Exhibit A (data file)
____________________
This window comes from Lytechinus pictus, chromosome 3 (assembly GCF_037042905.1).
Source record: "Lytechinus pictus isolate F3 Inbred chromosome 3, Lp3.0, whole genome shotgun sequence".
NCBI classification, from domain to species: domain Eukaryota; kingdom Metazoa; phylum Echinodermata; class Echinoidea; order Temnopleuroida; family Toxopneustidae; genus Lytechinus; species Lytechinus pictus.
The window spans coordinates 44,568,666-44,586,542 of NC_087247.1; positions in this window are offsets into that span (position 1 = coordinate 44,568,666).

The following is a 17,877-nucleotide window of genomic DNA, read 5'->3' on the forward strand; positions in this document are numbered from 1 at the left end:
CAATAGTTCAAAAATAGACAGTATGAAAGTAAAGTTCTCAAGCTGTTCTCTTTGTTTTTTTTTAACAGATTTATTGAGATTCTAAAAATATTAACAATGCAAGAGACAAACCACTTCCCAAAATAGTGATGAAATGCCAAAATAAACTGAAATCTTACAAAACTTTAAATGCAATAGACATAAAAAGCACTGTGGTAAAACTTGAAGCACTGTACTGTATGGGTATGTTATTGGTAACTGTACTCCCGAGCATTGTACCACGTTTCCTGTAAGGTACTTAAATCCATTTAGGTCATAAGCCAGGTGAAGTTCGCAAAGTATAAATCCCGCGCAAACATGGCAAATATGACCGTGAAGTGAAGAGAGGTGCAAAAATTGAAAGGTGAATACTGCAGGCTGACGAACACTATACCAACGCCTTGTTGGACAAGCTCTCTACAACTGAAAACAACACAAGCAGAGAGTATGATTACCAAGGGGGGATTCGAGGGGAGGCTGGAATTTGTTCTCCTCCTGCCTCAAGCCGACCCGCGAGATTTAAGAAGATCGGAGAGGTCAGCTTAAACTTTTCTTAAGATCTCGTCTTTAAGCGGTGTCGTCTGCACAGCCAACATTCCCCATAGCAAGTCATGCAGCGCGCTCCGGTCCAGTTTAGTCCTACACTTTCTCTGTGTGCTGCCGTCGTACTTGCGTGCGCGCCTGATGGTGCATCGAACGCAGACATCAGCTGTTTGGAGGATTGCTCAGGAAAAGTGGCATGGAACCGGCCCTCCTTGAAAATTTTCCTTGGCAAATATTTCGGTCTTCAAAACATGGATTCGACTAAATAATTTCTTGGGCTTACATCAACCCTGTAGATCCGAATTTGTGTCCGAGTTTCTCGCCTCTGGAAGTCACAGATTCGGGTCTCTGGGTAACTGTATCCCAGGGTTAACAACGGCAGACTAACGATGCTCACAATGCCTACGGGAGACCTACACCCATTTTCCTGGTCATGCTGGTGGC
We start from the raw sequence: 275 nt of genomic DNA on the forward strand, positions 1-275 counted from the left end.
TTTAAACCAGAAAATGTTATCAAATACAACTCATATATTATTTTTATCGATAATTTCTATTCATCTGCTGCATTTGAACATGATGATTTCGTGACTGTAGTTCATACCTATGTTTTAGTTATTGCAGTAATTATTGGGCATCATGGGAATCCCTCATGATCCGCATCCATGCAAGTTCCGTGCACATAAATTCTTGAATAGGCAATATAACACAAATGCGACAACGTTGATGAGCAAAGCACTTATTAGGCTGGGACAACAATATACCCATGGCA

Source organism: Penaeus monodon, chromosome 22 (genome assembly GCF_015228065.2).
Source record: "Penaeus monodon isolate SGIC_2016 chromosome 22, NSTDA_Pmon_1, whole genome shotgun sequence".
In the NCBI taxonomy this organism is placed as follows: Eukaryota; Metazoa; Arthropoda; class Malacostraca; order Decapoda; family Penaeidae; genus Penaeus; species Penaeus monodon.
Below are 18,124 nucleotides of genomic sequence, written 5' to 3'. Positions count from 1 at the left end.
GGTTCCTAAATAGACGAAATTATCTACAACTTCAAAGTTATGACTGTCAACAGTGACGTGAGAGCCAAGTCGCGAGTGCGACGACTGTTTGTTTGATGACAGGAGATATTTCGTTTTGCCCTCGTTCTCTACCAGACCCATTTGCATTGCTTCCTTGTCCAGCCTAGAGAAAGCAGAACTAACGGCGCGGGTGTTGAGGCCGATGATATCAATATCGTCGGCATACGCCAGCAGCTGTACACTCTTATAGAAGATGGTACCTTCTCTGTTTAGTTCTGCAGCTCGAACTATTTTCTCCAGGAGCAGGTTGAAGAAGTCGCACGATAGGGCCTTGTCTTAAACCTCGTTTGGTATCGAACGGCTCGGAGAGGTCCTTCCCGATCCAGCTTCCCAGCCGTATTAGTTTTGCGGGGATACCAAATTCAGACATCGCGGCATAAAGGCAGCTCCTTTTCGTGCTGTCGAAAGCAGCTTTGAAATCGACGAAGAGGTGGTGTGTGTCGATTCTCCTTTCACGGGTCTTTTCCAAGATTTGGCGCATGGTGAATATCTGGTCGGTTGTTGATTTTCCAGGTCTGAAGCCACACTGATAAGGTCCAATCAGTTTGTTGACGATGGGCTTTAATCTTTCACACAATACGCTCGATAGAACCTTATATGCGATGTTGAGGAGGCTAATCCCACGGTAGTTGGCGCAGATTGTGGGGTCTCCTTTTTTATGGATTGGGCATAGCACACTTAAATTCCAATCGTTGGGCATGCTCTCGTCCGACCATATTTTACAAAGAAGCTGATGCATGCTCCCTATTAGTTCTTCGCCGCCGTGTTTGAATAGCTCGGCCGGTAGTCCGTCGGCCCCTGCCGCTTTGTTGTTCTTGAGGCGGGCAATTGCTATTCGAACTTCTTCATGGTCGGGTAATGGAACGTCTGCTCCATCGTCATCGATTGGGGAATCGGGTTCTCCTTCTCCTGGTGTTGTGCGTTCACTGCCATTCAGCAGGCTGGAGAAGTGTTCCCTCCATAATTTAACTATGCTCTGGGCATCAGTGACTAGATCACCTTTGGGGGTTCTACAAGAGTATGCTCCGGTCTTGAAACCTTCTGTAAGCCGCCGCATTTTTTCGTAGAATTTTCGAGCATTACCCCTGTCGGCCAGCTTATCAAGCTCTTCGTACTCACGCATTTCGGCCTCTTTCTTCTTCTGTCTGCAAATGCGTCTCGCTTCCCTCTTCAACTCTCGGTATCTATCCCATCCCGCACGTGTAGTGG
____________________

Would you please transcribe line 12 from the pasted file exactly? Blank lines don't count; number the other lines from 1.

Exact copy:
Below are 18,124 nucleotides of genomic sequence, written 5' to 3'. Positions count from 1 at the left end.